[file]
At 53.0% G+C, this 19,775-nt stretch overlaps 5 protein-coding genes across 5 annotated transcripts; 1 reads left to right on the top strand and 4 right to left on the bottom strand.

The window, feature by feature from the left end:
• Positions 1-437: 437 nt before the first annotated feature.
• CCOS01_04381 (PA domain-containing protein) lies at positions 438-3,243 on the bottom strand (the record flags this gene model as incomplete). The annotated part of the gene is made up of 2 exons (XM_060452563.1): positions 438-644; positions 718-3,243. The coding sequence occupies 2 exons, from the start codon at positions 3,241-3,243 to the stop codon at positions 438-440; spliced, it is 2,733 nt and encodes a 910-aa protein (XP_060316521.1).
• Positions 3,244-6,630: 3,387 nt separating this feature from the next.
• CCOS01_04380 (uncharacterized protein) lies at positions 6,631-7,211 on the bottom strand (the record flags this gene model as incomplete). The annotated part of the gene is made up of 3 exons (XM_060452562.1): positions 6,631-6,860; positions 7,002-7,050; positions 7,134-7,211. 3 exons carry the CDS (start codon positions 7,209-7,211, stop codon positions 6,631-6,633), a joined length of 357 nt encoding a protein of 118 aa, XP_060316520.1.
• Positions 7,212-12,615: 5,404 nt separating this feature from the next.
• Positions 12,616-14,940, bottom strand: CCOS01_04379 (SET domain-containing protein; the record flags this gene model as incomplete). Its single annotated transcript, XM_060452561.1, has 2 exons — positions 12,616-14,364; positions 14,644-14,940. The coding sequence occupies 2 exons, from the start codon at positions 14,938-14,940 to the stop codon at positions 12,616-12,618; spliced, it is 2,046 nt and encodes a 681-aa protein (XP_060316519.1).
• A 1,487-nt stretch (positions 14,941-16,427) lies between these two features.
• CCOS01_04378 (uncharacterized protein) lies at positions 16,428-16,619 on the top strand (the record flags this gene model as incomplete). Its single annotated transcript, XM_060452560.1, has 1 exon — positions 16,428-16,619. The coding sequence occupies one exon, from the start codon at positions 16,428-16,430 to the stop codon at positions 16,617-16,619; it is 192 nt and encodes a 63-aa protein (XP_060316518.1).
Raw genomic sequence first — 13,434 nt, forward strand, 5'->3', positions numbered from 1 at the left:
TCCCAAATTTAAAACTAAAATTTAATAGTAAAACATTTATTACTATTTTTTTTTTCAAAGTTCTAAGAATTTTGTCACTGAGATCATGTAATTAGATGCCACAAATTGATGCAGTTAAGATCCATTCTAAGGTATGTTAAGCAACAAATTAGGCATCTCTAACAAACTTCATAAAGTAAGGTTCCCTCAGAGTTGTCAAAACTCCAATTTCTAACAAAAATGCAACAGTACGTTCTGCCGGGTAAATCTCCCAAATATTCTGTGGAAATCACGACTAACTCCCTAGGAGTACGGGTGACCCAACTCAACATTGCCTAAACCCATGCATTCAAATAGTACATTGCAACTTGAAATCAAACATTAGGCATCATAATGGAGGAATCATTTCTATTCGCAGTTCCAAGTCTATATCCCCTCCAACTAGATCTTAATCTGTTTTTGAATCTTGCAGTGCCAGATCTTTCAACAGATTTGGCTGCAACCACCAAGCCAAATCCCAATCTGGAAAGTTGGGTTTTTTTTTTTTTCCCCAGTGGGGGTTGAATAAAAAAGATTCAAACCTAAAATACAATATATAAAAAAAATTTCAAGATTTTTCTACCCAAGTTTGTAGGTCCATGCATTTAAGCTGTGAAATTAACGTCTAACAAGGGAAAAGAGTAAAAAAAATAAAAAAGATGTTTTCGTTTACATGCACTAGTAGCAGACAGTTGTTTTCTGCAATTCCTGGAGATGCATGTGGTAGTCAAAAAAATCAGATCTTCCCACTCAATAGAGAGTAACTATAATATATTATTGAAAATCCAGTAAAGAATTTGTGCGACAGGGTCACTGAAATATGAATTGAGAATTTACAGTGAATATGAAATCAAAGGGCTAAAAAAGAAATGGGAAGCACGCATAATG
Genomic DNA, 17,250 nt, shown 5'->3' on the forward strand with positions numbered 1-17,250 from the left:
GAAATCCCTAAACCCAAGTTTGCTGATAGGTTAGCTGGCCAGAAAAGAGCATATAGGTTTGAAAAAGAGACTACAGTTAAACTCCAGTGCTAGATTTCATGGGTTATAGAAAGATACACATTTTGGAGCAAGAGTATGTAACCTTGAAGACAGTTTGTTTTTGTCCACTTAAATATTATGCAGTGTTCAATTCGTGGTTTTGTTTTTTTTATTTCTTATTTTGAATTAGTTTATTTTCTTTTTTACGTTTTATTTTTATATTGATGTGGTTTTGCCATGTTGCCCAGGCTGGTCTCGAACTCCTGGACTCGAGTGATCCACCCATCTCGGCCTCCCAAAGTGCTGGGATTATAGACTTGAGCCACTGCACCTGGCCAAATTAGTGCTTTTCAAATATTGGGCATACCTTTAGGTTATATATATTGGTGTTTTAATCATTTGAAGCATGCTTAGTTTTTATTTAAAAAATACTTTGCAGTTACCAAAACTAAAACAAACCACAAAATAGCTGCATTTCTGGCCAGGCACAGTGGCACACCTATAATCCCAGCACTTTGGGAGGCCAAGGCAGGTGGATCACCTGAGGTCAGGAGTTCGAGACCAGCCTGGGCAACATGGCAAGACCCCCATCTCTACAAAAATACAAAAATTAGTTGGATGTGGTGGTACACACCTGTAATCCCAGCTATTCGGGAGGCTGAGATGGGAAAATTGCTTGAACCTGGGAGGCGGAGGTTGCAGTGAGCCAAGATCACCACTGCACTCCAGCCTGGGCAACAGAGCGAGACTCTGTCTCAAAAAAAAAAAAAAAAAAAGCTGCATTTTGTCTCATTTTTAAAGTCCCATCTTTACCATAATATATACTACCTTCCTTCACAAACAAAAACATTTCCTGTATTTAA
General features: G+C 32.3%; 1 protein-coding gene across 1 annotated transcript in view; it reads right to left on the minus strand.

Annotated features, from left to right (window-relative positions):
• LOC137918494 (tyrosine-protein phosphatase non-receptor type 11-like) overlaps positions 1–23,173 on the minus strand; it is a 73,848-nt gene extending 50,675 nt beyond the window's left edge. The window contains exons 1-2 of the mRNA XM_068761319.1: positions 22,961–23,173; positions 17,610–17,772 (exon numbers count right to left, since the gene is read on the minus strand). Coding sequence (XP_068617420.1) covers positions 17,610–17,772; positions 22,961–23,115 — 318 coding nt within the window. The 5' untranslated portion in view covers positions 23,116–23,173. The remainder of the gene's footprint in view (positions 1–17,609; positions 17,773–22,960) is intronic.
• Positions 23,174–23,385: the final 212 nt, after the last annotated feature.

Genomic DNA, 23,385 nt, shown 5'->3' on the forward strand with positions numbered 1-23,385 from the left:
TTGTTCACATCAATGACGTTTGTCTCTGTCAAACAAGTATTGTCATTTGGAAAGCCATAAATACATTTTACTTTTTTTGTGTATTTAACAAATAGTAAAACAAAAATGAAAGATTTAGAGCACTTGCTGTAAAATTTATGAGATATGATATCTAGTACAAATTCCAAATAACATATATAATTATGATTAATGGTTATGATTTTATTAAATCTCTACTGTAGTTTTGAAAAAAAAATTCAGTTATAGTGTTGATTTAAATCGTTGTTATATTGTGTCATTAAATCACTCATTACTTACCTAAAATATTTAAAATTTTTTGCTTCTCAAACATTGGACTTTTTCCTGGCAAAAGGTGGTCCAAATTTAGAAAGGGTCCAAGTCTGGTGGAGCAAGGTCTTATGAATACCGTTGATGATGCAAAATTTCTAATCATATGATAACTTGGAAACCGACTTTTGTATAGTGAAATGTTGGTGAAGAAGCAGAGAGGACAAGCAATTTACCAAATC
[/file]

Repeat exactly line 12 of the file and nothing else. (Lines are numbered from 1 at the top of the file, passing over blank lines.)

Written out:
TCCCAAATTTAAAACTAAAATTTAATAGTAAAACATTTATTACTATTTTTTTTTTCAAAGTTCTAAGAATTTTGTCACTGAGATCATGTAATTAGATGCCACAAATTGATGCAGTTAAGATCCATTCTAAGGTATGTTAAGCAACAAATTAGGCATCTCTAACAAACTTCATAAAGTAAGGTTCCCTCAGAGTTGTCAAAACTCCAATTTCTAACAAAAATGCAACAGTACGTTCTGCCGGGTAAATCTCCCAAATATTCTGTGGAAATCACGACTAACTCCCTAGGAGTACGGGTGACCCAACTCAACATTGCCTAAACCCATGCATTCAAATAGTACATTGCAACTTGAAATCAAACATTAGGCATCATAATGGAGGAATCATTTCTATTCGCAGTTCCAAGTCTATATCCCCTCCAACTAGATCTTAATCTGTTTTTGAATCTTGCAGTGCCAGATCTTTCAACAGATTTGGCTGCAACCACCAAGCCAAATCCCAATCTGGAAAGTTGGGTTTTTTTTTTTTTCCCCAGTGGGGGTTGAATAAAAAAGATTCAAACCTAAAATACAATATATAAAAAAAATTTCAAGATTTTTCTACCCAAGTTTGTAGGTCCATGCATTTAAGCTGTGAAATTAACGTCTAACAAGGGAAAAGAGTAAAAAAAATAAAAAAGATGTTTTCGTTTACATGCACTAGTAGCAGACAGTTGTTTTCTGCAATTCCTGGAGATGCATGTGGTAGTCAAAAAAATCAGATCTTCCCACTCAATAGAGAGTAACTATAATATATTATTGAAAATCCAGTAAAGAATTTGTGCGACAGGGTCACTGAAATATGAATTGAGAATTTACAGTGAATATGAAATCAAAGGGCTAAAAAAGAAATGGGAAGCACGCATAATG